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— Saldaña says she and her Ensenada-based oceanographer husband argue the issue constantly. "He says, 'NAFTA will be a wonderful thing for improving the situation in Mexico.' I argue that 'It's going to open the door for the slippery slope of environmental regulations. We're going to slip down to the lower level of Mexico's environmental laws, and what can we do to maintain the level that we have in the United States?' Yet in Ensenada I have seen some very real improvements to the wastewater treatment system in that city, which used to discharge [sewage] right into Ensenada harbor. Now they have improved that, and that's the result of some BECC funds.

"The BECC has given grants and loans totaling nearly $700 million that have helped communities plan for needed water and sanitation projects and solid-waste disposal. So I'm seeing some results from the BECC grant money, the loans that are being made to these border communities."

Of course, Takvorian and Saldaña (who teaches at the San Diego Community College and Mira Costa College) are neophyte members of a body -- the Advisory Council -- with nine American and nine Mexican members, political appointments all. "The Mexicans tend to be more academic than the Americans," says Saldaña. "And, yes, our council needs to be more proactive." Yet proactive at what? Their 1997 job description is far from clear.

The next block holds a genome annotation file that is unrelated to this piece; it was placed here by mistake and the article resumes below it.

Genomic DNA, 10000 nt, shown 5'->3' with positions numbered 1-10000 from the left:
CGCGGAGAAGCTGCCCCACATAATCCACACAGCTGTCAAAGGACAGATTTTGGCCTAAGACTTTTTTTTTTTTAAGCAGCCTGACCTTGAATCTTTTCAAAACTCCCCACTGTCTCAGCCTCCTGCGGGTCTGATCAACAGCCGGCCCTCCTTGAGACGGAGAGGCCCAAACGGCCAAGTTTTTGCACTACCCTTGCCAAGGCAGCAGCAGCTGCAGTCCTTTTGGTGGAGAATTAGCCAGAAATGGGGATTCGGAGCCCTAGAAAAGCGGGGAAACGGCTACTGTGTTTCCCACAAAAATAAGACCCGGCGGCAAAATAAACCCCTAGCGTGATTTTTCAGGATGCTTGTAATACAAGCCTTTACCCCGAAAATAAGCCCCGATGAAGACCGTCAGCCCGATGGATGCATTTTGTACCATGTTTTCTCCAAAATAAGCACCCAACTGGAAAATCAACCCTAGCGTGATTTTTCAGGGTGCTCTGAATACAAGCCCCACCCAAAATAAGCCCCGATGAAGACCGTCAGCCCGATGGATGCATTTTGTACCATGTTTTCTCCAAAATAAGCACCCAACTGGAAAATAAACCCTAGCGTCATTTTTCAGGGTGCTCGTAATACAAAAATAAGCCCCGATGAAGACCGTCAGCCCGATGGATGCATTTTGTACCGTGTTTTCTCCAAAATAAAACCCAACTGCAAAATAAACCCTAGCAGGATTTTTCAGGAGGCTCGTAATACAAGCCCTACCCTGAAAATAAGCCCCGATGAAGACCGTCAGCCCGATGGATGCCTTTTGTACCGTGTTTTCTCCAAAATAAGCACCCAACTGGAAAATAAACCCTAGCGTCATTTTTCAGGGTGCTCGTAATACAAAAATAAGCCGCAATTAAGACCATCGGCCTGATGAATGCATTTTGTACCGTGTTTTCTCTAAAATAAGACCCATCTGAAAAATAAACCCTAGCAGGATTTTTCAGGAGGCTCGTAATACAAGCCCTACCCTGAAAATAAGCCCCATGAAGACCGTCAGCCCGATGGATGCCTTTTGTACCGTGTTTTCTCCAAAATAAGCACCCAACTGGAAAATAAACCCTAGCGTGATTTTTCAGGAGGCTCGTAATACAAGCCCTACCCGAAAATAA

* Recommend Certification of Projects under Consideration

* Assist with Project Solicitation and Development

* Strengthen Technical Assistance Program

* Advise BECC on Public Sentiment

Saldaña says she's there to change things. "Freedom of Information is not assumed to be a right in Mexico. Even though there are laws on the books, there's not that belief that it'll work. We grow up in this culture of democracy [assuming] we have the right for a public hearing; we have the right to review an environmental impact document; we have the right to request, under Freedom of Information, reports on what is being emitted through the air or into the water. What I would like to see happen as a result of the BECC is those [civil rights and environmental] organizations beginning to develop along the border and in Mexico."

"I thought long and hard about [joining BECC]," says Takvorian. "We're going to be looking at it very critically, and at any point if we thought we were supporting philosophy that we couldn't support, I'd consider resigning. NAFTA appears to be here to stay. I agree with Congressman Filner that the body's there: let's try to use it. I'm not buying that NAFTA is a good trade agreement. I still think it is very flawed. But...it's what we have to work with."

The advisory council will meet in San Diego on Tuesday, July 27.

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